Durham Whiskey Fifth Bottle, One of Six Known, Hammers for $13,440 at Auciton

This Durham Whiskey western fifth bottle with embossed steer, made circa 1876-1882, one of six known, was the top lot at an Internet and catalog auction hosted by American Bottle Auctions. It hammered for $13,440.

This Durham Whiskey western fifth bottle with embossed steer, made circa 1876-1882, one of six known, was the top lot at an Internet and catalog auction hosted by American Bottle Auctions. It hammered for $13,440.

SACRAMENTO, Calif. – A rare Durham Whiskey fifth bottle made between 1876 and 1882—one of maybe only six known—sold for $13,440 to take top lot honors at an Internet and catalog auction facilitated by American Bottle Auctions that and concluded July 20.

In all, 186 bottles changed hands and the auction grossed $173,107.

“These early fifths are so rare some collectors don’t even know they exist,” said Jeff Wichmann of American Bottle Auctions. “That’s because there are two variants—one from the east coast, which is common, and the western variant, which comes with and without a ‘foot’ on the reverse. This was one of only three known without the foot and the first example we’ve ever offered.”

The bottle, a fat-looking fifth showing an embossed steer, features a bright yellow-amber color with lots of overall crudity and whittle. It had been found in the 1970s by Arnold Sierras, Sr., in San Pedro, Calif..

“This is a very special western whiskey, a category that is red-hot right now,” Wichmann said. “The fact that it graded 9.7 out of 10 for condition just added to its desirability.”

A total of 262 people registered to bid online and combined for an impressive 1,373 total bids. In addition, 34 phone bidders took part, while absentee bids totaling $84,000 were tabulated.

“This auction had mixed results, most of them positive,” Wichmann said. “The rarer western whiskeys did very well, while the historical flasks didn’t do as well as expected, with a few exceptions.

“The market is selective but strong right now,” Wichmann added. “Hard-to-find items soared past their estimates, while the more common pieces stayed within or below range. There were some good bargains, with quart colored flasks coming to mind, and a few bottles even sold for way more than we’d even hoped. There are some very knowledgeable and savvy buyers out there.”

One example of a bargain was lot #140, a Clasped Hands bottle with a cannon on the reverse, was cataloged as a G-XII-42. But sharp collectors knew from the lot photo that it had been wrongly cataloged. It should have said 42a, not 42, and that made all the difference in the world, Wichmann said. The bottle showed a pre-sale estimate of $300-$500, but by the end of the sale it sailed past that to finish at $4,928.

This auction featured soda, bitters, back bar, medicine, and whiskey fifth bottles and flasks, plus some advertising items (rare for American Bottle Auctions) and spirits and poisons.

“Some random items were a big surprise and overall the auction was a success,” Wichmann said.

Following are additional highlights from the auction (all prices quoted include a 12-percent buyer’s premium):

A Jockey Club early western whiskey sixth (G. W. Chelsea & Co., San Francisco), made circa 1873-78 with great strike and light amber in color, graded 9.6 and one of only a dozen known, brought $5,152; and a double eagle pint flask with applied band and smooth base, colored a beautiful sapphire blue with loads of whittle and overall appeal, graded 9.7, realized $4,928;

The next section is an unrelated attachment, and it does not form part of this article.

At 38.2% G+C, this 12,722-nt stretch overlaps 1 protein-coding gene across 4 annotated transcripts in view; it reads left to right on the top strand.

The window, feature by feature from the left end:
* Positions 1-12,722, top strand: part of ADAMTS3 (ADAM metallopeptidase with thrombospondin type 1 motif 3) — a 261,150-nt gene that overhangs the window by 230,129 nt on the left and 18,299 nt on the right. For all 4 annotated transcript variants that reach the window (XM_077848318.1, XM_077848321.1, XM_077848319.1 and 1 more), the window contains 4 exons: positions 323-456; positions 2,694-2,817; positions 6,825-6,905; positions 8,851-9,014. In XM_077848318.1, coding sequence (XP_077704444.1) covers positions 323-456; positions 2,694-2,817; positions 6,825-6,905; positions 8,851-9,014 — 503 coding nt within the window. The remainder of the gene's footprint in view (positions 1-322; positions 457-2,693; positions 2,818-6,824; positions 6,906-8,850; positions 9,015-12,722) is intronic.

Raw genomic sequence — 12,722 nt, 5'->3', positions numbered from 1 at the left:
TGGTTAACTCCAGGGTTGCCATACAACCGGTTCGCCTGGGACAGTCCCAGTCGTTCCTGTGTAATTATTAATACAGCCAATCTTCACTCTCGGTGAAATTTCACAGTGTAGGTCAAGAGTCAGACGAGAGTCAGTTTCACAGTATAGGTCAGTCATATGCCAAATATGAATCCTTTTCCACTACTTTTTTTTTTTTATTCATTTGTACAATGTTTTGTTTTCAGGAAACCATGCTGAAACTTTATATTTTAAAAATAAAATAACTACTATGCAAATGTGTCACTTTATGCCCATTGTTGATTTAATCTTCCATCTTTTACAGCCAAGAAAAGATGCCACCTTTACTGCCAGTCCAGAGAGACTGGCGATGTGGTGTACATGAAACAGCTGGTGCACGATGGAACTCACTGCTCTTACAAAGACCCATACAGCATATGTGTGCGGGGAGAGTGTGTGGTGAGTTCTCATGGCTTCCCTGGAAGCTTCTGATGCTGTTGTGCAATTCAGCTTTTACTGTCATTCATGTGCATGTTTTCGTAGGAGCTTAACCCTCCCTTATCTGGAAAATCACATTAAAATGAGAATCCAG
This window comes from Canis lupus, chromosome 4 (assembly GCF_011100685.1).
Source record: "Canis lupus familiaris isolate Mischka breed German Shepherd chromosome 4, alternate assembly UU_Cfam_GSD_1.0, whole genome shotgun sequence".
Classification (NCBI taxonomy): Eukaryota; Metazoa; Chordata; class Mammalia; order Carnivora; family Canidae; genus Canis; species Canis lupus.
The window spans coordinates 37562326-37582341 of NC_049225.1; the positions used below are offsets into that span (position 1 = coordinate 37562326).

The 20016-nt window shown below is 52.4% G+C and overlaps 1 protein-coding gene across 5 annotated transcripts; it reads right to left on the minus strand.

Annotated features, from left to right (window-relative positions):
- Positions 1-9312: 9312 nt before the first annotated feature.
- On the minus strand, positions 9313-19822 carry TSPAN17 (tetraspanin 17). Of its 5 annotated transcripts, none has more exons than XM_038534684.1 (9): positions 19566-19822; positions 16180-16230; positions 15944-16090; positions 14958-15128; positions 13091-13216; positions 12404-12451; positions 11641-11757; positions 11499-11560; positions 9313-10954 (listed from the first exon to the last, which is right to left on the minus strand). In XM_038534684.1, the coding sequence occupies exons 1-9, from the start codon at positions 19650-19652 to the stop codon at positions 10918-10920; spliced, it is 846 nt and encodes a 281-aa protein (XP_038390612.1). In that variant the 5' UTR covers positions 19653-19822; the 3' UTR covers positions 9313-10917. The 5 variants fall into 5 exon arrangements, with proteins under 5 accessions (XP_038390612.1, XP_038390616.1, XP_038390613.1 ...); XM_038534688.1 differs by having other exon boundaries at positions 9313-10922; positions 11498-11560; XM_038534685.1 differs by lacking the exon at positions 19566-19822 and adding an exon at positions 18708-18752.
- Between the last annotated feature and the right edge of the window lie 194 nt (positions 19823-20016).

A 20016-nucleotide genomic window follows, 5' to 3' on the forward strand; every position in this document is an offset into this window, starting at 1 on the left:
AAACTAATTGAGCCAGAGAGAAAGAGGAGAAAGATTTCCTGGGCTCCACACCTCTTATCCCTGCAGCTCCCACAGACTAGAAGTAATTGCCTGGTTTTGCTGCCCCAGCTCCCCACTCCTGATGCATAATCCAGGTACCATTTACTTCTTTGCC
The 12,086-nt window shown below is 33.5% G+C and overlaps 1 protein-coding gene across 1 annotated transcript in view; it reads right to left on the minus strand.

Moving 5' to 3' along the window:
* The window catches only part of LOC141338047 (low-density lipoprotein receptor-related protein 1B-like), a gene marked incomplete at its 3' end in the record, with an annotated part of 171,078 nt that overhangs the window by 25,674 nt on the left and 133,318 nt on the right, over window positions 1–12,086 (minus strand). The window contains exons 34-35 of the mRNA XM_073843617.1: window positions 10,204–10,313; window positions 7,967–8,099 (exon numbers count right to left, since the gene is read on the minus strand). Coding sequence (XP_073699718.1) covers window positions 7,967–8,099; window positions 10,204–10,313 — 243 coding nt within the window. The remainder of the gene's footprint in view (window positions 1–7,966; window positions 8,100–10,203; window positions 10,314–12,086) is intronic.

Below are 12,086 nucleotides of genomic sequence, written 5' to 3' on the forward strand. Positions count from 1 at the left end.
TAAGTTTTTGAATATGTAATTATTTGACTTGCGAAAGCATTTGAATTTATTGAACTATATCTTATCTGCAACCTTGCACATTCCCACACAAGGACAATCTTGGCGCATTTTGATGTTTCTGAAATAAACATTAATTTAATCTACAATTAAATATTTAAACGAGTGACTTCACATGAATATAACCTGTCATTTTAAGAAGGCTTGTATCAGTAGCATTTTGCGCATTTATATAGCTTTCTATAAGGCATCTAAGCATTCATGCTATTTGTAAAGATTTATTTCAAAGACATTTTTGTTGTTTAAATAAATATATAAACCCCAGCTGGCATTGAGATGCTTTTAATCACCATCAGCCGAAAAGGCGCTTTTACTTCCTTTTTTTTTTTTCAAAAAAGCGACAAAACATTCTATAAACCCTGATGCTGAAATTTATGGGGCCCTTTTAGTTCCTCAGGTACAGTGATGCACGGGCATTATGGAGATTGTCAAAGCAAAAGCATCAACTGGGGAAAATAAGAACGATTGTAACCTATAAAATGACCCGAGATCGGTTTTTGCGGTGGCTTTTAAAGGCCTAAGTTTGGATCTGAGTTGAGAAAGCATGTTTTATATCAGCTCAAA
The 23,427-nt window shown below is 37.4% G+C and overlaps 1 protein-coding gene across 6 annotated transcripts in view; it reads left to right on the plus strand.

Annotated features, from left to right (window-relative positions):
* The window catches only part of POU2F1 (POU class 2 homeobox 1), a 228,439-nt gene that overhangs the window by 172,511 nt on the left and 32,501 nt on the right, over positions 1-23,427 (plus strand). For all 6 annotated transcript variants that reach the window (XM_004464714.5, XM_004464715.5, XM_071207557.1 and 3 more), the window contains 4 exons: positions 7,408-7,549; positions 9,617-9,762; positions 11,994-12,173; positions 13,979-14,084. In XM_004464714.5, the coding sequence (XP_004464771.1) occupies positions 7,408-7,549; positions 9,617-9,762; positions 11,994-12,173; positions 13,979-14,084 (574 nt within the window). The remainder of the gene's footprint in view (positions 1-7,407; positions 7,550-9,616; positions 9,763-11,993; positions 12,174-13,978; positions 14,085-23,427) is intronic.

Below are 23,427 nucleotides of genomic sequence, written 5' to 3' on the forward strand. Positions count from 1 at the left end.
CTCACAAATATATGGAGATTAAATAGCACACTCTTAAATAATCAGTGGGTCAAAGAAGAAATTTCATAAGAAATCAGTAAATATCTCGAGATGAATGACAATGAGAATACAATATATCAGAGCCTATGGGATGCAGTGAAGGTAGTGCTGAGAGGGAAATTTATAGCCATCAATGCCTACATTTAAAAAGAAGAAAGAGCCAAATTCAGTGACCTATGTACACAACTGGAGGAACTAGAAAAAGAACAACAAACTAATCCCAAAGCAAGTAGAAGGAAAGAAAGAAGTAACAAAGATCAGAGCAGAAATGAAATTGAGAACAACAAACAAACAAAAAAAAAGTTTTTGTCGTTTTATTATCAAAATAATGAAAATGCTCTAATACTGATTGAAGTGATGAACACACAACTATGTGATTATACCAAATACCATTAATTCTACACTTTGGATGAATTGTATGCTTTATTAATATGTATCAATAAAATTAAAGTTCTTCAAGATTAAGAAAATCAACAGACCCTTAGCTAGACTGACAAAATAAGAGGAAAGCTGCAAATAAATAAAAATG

A great GI-42 cobalt blue George Washington /Zachary Taylor quart bottle (“The Father of His Country / A Little More Grape, Captain Bragg”)—quite possibly the best example in existence—rose to $4,440; while a GI-51 Washington/Taylor flask quart, boasting a ton of bubbles and crudity, the finest of its type to come up at auction in quite some time, changed hands for $5,376;

A Rosenbaum’s bitters (N.M.B. Jacobs & Co., San Francisco), with applied top and smooth base, one of the more popular western squares, 9 ½ inches tall and graded 9.5, fetched $3,808 despite a few distractions; and a Gun Wa’s Chinese Remedy bottle, the smaller of the two sizes made, 8 ¼ inches tall, yellow-amber in color and graded well at 9.7, went to a determined bidder for $1,792;

A pair of J. H. Cutter Old Bourbon (A. P. Hotaling & Co., Portland, Ore., Sole Agents) western flask pints were fought over by eager bidders. Both were the earliest of the five known variants. One was deep amber in color, circa 1873-77 and loaded with whittle, graded 9.6 ($2,464). The other was more desirable because of its rare greenish amber color, and graded at 9.4 ($3,136);

From the advertising category, a Cyrus Noble Pure Rye metal advertisement with original self-frame (Crown Distilleries Co.), 30 inches by 24 inches and graded 9 overall, with a terrific provenance, went for $8,400; while a Buffalo Brewing Co. Lager (Sacramento, Calif.) corner sign in sky and navy blue, 20 inches by 14 inches, visually appealing and graded 7, hit $4,032.

American Bottle Auctions is always accepting quality consignments for future sales. To consign a single bottle or an entire collection, you may call them toll-free, at

For more information about this auction or to consign an item to a future auction, call 800.806.7722, email to info@americanbottle.com or visit the American Bottle Auctions website.

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